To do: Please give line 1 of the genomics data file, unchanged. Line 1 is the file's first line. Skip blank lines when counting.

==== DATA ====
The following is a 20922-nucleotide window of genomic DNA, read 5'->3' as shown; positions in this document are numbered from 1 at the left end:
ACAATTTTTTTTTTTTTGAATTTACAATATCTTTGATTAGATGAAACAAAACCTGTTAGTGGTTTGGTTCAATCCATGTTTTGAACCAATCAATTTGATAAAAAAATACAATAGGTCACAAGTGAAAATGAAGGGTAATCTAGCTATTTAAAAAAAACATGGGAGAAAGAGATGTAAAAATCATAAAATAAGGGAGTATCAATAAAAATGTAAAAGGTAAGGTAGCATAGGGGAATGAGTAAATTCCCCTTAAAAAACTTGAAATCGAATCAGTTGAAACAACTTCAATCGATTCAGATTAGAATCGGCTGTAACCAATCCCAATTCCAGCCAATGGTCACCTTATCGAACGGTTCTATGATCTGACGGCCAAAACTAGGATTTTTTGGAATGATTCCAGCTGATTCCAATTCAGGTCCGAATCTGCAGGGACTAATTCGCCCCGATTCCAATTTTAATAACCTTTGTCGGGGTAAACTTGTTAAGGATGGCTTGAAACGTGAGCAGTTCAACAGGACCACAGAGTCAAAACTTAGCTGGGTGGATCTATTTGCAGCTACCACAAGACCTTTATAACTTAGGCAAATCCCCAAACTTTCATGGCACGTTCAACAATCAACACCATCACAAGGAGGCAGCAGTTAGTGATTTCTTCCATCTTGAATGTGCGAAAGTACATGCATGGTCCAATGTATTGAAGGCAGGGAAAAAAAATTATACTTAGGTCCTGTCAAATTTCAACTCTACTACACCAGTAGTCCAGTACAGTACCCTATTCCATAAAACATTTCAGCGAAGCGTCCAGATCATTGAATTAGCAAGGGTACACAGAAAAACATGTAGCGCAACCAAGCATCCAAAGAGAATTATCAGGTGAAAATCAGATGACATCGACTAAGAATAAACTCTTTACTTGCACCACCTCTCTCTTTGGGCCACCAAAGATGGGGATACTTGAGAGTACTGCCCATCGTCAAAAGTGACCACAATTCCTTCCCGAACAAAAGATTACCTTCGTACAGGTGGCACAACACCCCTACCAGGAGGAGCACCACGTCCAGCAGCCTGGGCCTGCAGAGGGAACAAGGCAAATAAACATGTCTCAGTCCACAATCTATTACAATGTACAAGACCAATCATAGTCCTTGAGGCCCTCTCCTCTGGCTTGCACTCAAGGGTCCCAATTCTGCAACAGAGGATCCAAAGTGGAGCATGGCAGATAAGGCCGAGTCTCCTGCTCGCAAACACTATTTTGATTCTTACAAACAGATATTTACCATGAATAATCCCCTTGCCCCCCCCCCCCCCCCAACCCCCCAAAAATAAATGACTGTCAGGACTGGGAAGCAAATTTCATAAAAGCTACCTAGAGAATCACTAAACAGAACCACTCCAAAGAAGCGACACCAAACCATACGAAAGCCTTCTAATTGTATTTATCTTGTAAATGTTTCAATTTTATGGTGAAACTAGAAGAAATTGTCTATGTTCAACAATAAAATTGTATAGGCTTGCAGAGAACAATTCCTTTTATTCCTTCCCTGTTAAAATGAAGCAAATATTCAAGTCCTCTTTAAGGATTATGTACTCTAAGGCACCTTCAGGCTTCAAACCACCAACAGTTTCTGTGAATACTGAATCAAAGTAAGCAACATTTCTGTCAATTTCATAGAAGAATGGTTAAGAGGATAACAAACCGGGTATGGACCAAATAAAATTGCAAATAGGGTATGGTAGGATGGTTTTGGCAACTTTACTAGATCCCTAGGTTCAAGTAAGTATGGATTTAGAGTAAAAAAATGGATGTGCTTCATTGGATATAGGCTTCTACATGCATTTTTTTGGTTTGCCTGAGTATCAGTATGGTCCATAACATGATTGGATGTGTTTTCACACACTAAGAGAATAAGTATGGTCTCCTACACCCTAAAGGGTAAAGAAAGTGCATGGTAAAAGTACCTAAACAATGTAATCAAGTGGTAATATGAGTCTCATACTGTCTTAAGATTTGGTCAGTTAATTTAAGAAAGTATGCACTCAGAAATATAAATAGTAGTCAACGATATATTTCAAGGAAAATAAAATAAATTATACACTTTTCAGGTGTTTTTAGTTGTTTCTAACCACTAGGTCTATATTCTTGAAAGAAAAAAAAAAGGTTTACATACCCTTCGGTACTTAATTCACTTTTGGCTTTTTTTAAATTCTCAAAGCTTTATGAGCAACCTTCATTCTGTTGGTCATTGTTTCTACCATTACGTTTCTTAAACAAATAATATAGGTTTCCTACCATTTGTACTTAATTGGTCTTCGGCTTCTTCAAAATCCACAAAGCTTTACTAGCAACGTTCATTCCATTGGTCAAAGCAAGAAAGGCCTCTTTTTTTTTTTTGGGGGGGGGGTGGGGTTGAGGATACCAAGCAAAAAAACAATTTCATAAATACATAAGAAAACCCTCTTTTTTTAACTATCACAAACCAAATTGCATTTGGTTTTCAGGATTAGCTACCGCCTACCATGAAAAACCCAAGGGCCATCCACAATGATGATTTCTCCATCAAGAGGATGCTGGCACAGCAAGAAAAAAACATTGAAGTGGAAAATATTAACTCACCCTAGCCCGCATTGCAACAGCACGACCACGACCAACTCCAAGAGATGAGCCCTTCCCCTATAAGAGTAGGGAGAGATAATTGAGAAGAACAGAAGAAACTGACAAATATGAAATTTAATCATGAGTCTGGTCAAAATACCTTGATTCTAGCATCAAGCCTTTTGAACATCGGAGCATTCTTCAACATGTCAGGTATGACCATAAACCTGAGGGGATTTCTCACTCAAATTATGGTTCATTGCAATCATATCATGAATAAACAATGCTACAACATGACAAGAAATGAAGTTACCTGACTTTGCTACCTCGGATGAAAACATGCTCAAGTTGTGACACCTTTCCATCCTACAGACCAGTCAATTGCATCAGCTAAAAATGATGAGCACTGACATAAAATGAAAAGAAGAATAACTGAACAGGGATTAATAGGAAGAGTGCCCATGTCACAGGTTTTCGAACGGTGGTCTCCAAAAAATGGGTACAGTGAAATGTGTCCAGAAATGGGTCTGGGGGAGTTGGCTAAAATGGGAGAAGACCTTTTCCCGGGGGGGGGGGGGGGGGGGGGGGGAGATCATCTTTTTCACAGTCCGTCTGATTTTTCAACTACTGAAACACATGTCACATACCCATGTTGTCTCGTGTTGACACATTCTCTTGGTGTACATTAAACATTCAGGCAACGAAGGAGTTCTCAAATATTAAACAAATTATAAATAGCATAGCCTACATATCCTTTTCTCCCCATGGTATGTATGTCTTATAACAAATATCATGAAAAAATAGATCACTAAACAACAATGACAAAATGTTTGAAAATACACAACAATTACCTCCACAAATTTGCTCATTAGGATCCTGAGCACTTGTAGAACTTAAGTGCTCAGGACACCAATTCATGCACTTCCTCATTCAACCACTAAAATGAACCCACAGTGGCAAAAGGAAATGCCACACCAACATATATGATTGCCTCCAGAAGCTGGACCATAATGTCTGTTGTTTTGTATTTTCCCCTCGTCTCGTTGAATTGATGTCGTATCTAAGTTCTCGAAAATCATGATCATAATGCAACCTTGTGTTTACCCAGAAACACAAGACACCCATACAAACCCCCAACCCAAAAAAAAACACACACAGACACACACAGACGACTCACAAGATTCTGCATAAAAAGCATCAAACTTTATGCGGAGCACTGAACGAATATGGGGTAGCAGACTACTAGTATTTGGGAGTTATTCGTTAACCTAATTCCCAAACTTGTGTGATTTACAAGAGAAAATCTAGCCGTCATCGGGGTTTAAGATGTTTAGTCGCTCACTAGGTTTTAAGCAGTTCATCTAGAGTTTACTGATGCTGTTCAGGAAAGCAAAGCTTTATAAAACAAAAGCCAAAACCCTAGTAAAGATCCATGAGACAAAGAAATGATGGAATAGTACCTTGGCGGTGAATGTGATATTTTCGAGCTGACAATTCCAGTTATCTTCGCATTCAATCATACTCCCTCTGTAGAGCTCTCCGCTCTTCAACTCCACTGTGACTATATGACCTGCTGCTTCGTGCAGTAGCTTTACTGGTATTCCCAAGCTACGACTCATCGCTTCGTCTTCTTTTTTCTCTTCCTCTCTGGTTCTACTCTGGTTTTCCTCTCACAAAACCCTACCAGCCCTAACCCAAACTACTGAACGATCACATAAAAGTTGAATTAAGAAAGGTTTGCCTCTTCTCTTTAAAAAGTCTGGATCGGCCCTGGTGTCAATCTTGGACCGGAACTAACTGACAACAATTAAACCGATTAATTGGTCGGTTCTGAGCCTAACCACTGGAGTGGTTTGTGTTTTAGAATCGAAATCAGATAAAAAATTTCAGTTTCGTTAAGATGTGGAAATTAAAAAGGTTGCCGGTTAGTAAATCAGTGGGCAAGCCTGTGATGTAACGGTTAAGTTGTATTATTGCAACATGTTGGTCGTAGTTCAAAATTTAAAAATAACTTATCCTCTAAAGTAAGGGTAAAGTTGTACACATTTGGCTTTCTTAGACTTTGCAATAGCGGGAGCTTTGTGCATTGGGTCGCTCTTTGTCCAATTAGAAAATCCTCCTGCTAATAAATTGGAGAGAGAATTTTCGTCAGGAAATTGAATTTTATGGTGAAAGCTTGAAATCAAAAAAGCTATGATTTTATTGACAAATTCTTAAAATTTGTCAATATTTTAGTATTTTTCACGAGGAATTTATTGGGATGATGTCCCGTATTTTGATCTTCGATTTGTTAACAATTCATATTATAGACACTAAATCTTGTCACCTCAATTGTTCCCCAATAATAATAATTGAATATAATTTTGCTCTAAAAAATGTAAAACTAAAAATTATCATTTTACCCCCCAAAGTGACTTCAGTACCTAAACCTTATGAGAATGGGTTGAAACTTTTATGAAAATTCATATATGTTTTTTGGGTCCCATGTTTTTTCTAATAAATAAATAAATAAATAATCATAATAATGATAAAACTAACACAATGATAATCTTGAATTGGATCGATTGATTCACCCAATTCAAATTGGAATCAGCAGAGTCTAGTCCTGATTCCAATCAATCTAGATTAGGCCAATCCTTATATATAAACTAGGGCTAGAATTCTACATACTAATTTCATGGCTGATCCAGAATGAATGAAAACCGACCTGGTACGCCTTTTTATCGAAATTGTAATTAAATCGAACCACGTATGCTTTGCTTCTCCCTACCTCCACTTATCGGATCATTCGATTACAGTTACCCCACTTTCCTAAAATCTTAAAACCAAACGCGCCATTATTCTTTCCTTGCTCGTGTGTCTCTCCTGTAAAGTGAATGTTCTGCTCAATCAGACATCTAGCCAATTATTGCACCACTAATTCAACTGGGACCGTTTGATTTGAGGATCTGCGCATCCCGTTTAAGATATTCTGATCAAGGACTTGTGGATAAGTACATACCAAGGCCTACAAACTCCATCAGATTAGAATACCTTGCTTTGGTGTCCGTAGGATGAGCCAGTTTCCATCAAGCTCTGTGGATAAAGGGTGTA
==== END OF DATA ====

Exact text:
The following is a 20922-nucleotide window of genomic DNA, read 5'->3' as shown; positions in this document are numbered from 1 at the left end: